She co-starred with Charlie Ruggles in the situation comedy The Ruggles (1950–52),[10]: 651 and in series including NBC Presents,[citation needed] General Electric Theater,[citation needed] Lux Video Theater,[citation needed] Alfred Hitchcock Presents,[citation needed] and Perry Mason ("The Case of the Deadly Verdict").[citation needed] She portrayed Miss Kelly in the 1961 pilot episode, "The Return," of the series Window on Main Street (1961–62),[citation needed] appeared in a 1965 episode of Kentucky Jones[citation needed] and played the role of Nurse Esther Choate in the TV version of Peyton Place for four seasons (1965–68).[10]: 596[citation needed]

Her later feature films include Destination Moon (1950), The Family Secret (1951), Sea of Lost Ships (1954), Phantom of the Rue Morgue (1954), Peyton Place (1957) and How to Succeed in Business Without Really Trying (1967).[8]

Personal life and last yearsEdit

O'Brien-Moore was married to Mark Barron, drama editor of the Associated Press in 1936. Their 10-year marriage ended in divorce.[7][11][12]

O'Brien-Moore died of cancer on May 3, 1979 at the Motion Picture Country Hospital in Los Angeles.[7][13]

FilmographyEdit

Year Title Role Notes
1934 His Greatest Gamble Florence Stebbins
1934 Dangerous Corner Freda Chatfield
1934 Little Men Jo Bhaer
1935 Our Little Girl Sarah Boynton
1935 Streamline Express Mary Bradley
1935 Seven Keys to Baldpate Myra Thornhill
1936 Two in the Dark Olga Konar
1936 The Leavenworth Case Mrs. Silas (Gloria) Leavenworth
1936 Ring Around the Moon Gloria Endicott
1936 The Ex-Mrs. Bradford Mrs. Summers
1936 The Plough and the Stars Rosie
1937 Black Legion Ruth Taylor
1937 Green Light Pat Arlen
1937 The Life of Emile Zola Nana
1950 Destination Moon Emily Cargraves
1951 The Family Secret Ellen Clark
1953 Sea of Lost Ships Mrs. Nora O'Malley
1954 Phantom of the Rue Morgue Wardrobe Woman
1955 The Long Gray Line Mrs. Koehler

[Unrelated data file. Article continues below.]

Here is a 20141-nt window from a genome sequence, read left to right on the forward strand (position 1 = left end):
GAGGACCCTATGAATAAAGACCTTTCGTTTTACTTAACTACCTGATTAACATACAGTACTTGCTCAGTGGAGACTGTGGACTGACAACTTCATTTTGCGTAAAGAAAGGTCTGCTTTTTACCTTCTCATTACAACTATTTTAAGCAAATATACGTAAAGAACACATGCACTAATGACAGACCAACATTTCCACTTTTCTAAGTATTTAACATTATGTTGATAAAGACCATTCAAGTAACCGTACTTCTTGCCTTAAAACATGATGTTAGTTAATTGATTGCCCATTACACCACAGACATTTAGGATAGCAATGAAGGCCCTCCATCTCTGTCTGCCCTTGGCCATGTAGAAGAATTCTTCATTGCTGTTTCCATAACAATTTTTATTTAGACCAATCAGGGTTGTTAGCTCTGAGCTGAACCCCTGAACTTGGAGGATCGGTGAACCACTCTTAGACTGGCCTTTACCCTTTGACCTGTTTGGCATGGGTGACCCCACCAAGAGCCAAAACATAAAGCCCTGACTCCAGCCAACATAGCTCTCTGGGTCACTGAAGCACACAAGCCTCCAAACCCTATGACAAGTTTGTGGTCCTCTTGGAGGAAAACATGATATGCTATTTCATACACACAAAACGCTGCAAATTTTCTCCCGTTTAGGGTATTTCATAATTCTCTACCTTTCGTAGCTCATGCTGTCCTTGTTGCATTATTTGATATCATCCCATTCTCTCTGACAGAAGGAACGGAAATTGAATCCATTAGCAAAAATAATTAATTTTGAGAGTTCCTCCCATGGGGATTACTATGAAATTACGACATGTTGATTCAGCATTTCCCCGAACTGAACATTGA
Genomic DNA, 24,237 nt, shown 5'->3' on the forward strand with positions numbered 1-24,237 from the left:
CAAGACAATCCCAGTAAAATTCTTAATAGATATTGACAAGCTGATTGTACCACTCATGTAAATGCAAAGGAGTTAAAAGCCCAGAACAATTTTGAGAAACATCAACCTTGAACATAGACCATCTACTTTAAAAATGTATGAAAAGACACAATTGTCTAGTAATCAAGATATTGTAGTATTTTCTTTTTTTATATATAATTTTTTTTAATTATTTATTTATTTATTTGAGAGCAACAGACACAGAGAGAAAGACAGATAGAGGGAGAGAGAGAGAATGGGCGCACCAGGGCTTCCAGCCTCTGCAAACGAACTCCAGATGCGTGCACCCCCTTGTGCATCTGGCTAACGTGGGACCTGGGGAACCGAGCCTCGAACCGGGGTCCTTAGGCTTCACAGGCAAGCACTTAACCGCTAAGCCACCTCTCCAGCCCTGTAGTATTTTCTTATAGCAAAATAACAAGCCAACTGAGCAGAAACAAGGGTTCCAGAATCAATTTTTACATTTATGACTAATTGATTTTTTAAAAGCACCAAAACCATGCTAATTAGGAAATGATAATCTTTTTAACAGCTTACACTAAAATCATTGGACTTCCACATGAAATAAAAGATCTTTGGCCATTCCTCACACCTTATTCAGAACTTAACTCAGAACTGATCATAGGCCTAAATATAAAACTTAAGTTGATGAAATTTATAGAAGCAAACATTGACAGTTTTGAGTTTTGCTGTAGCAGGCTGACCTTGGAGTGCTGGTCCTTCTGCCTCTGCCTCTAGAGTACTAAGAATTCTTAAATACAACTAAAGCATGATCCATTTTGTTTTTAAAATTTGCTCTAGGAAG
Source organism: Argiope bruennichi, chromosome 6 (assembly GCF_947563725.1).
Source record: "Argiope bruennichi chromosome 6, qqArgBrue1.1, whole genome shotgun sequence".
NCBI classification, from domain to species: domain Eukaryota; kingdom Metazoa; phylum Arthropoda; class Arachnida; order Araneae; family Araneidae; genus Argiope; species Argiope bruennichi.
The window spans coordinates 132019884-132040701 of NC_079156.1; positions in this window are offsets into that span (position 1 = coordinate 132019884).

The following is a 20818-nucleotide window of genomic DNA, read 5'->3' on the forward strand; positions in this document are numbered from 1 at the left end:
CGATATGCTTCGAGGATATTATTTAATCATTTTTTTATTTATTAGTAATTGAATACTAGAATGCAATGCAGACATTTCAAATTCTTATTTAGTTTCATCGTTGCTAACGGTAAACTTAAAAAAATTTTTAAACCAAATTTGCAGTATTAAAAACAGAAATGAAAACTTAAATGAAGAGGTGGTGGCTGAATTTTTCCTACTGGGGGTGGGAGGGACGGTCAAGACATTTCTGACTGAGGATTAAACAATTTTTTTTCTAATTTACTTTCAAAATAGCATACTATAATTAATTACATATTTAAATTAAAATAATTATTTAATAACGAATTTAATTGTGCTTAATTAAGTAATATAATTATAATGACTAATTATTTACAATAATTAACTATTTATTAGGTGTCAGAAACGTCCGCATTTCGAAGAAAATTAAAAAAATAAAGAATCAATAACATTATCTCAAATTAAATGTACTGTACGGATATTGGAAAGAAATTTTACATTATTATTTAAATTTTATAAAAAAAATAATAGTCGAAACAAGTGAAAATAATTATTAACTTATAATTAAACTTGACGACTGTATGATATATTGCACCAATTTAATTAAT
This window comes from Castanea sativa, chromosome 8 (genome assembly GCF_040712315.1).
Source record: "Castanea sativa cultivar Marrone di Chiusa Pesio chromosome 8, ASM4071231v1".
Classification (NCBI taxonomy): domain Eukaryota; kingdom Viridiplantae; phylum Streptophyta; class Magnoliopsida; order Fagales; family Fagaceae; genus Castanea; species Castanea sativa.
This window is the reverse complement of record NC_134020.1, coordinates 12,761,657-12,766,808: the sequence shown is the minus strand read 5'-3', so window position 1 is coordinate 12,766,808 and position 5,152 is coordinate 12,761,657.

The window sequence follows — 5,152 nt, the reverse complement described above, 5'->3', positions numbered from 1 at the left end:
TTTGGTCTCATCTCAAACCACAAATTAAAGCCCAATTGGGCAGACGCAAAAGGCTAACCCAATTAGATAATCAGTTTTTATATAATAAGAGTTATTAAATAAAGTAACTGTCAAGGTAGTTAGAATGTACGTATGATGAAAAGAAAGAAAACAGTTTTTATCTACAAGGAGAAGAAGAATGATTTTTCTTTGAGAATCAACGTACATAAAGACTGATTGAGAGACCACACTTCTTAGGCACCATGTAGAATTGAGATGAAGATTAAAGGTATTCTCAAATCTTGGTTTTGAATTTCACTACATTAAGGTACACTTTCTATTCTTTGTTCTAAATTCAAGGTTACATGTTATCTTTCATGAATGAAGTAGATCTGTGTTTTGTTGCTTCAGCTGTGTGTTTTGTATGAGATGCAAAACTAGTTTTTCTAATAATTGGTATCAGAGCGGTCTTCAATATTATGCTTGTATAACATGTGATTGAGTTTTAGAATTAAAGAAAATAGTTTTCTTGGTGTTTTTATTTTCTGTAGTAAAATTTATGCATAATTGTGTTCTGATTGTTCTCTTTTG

1957 Peyton Place Mrs. Evelyn Page
1962 Mooncussers Mrs. Feather
1967 How to Succeed in Business Without Really Trying Gertrude Biggley uncredited

ReferencesEdit

  1. ^ "St. Petersburg Times - Google News Archive Search". news.google.com.
  2. ^ Liebman, Roy (2003). Vitaphone Films: A Catalogue of the Features and Shorts. Jefferson, North Carolina: McFarland & Company, Inc. ISBN 978-0786446971.
  3. ^ "Mrs. O'Brien-Moore". The New York Times. May 19, 1964. Retrieved October 17, 2015.
  4. ^ "Auto Crash Kills Dr. O'Brien-Moore". The New York Times. January 1, 1937. Retrieved October 17, 2015.
  5. ^ "Erin O'Brien-Moore". Internet Broadway Database. The Broadway League. Archived from the original on October 30, 2019. Retrieved October 30, 2019.
  6. ^ "Him Program (1928)". faculty.gvsu.edu. Retrieved 2020-02-14.
  7. ^ a b c d e f Goodman, George, Jr. (May 5, 1979). "Erin O'Brien-Moore, 77, Is Dead; Actress of Stage, Screen and TV". The New York Times. Retrieved October 16, 2015.
  8. ^ a b "Erin Moore-O'Brien". AFI Catalog of Feature Films. American Film Institute. Retrieved October 16, 2015.
  9. ^ "Street Scene". Internet Broadway Database. Retrieved October 17, 2015.
  10. ^ a b Brooks, Tim; Marsh, Earle (1988). The Complete Directory to Prime Time Network and Cable TV Shows 1946–Present (4th ed.). New York: Ballantine Books. ISBN 0-345-35610-1.
  11. ^ Associated Press (December 8, 1936). "Film Actress and Newspaperman Wed". Amarillo Daily News.
  12. ^ Winchell, Walter (June 5, 1946). "Walter Winchell on Broadway". Burlington Daily Times-News.
  13. ^ "Actress Erin O'Brien-Moore". St. Petersburg Times. May 5, 1979. Retrieved October 17, 2015.

External linksEdit